English: Saint Patrick stained glass window fr...

 

My maiden name is Italian, and the red highlights that grace my hair in the summertime could have come from anywhere, but I married an Irish boy who takes his corned beef and cabbage very seriously.  St Patrick’s Day has become an imperative celebration in our household, and there is no shame about it.  I will gladly patronize my local Five Below for all the obnoxious green, blinking, sparkly accessories I can muster, dress like a fool for a night, and have a good time with my family.

With it currently being trendy to be cynical, sarcastic, and non-participatory with every day set aside to be special (ie. Valentine’s Day, St Patrick’s Day) I get hassled a lot by anyone from hipsters thinking they’re ironic to geeks giving me a diatribe about historical accuracy and political correctness like it’s new information.  I’ve learned not to take it personally and asked them all not to be offended when I celebrate anyway just because it’s a tradition.  St Patrick’s Day has as much to do with St Patrick as Cinco de Mayo has with Mexico.  Nothing.  It’s a traditional celebration that brings people together and begs them to pull the stick from their backsides.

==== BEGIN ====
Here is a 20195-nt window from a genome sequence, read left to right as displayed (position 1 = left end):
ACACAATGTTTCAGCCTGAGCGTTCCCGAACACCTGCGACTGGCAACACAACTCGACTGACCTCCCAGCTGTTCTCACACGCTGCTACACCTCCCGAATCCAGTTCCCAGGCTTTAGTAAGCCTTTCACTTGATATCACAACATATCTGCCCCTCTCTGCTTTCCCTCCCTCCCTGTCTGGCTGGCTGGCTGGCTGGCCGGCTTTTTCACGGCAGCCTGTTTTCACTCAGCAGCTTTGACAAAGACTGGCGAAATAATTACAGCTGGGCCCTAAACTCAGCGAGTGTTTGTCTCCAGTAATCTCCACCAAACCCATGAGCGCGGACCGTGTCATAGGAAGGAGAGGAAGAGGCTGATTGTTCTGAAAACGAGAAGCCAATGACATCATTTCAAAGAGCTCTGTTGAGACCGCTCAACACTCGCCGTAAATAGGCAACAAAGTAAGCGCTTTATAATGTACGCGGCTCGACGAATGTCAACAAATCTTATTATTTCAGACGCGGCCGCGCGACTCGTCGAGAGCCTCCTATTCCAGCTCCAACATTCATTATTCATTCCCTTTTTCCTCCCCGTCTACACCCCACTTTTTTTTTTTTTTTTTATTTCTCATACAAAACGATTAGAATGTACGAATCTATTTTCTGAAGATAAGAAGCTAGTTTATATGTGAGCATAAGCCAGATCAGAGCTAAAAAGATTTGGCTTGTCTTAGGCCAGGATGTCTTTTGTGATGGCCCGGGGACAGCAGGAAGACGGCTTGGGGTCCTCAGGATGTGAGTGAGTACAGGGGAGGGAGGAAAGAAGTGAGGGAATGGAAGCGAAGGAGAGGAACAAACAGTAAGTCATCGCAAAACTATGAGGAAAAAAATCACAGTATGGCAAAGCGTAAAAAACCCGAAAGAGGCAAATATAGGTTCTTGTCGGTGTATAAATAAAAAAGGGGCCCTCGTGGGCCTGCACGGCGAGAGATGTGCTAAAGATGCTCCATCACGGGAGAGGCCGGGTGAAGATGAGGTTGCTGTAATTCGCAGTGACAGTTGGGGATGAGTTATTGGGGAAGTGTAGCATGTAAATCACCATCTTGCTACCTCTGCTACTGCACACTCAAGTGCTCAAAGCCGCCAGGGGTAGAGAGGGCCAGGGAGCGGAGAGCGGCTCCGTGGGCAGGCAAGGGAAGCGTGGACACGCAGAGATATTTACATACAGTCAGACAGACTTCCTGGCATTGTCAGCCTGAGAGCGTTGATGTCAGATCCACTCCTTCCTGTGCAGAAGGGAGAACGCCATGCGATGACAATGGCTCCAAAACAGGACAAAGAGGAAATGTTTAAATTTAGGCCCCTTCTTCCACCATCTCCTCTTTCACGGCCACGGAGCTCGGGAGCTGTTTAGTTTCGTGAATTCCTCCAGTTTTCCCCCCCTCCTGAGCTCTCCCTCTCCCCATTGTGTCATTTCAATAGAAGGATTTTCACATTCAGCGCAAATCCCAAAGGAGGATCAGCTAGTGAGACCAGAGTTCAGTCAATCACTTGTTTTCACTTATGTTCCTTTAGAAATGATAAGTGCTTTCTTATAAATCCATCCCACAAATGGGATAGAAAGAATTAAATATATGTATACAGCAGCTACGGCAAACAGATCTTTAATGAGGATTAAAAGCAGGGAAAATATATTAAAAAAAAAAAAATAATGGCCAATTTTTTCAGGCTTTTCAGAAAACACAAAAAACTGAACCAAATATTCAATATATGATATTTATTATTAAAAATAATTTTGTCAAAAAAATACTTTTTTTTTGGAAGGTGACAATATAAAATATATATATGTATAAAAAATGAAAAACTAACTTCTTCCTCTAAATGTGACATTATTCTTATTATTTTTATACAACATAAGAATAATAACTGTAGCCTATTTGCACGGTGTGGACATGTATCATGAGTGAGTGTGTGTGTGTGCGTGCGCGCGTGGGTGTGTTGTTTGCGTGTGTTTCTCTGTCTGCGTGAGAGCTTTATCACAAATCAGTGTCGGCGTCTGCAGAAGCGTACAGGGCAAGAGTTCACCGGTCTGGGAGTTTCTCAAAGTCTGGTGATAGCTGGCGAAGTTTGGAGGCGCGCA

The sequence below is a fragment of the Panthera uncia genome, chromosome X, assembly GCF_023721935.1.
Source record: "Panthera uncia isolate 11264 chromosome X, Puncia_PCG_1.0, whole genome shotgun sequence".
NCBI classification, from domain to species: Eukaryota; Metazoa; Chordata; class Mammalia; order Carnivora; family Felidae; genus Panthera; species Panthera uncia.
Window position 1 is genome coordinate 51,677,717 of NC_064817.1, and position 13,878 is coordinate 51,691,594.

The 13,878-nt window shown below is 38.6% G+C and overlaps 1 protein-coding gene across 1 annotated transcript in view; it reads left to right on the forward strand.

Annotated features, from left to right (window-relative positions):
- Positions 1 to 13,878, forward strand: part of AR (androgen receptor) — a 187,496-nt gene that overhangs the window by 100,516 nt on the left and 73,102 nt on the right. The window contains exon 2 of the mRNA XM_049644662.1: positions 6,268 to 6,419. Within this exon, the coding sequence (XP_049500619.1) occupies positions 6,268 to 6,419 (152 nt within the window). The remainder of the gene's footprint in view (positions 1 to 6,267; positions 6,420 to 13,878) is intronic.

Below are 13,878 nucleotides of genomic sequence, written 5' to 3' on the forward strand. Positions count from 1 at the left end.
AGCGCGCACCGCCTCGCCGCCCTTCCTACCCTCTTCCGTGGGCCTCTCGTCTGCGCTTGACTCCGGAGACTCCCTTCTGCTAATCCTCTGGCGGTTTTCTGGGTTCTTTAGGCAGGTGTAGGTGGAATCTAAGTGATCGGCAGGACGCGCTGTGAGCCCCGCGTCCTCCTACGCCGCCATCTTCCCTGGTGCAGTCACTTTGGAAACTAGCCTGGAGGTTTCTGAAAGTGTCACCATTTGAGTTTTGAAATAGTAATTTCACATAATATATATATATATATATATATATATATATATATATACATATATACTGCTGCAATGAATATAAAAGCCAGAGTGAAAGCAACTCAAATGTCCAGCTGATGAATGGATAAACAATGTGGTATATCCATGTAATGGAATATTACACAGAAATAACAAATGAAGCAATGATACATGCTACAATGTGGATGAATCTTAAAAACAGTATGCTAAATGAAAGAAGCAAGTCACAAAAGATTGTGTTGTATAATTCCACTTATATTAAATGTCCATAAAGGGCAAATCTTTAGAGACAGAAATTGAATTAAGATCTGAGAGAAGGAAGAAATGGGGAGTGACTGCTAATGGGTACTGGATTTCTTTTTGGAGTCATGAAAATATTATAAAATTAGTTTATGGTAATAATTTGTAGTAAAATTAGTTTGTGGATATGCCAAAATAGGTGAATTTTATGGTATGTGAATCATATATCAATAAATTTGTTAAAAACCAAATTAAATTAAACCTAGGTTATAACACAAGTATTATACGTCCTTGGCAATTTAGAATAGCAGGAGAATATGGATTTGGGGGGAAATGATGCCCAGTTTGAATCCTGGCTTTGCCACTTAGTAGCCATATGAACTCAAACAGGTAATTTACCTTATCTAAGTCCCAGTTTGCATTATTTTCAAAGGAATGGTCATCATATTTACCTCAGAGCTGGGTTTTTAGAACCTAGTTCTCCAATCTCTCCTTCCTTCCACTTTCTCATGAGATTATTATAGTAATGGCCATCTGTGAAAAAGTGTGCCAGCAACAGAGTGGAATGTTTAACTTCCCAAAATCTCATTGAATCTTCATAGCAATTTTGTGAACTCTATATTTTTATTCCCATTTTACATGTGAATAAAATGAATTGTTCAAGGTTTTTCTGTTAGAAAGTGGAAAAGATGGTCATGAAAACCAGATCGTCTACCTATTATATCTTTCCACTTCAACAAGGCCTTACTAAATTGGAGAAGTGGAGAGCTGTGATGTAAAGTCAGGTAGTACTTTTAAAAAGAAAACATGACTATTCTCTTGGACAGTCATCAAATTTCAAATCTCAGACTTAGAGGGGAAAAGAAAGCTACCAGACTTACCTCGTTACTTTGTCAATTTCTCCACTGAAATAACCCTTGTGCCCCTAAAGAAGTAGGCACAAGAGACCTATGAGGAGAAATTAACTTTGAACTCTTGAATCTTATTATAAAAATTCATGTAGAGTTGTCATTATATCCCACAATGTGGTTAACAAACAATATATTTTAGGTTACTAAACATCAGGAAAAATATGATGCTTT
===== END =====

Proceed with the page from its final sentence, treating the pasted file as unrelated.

For me it’s not about the drinking, as I’ve had plenty of dry St Patrick’s Day celebrations. Honestly, if you need alcohol to have a good time you’re doing something wrong.  For me it’s about letting loose and not worrying about a single thing for a few hours.

Our society has lost a lot of it’s ability to have fun for no good reason, to be silly and unplanned, to look ridiculous as a crowd.  There is nothing wrong with looking like a fool for a day.  As long as my responsibilities are being taken care of I have earned the privilege to put on a green wig and dance like a fool, and I’d like to see anyone try and stop me.

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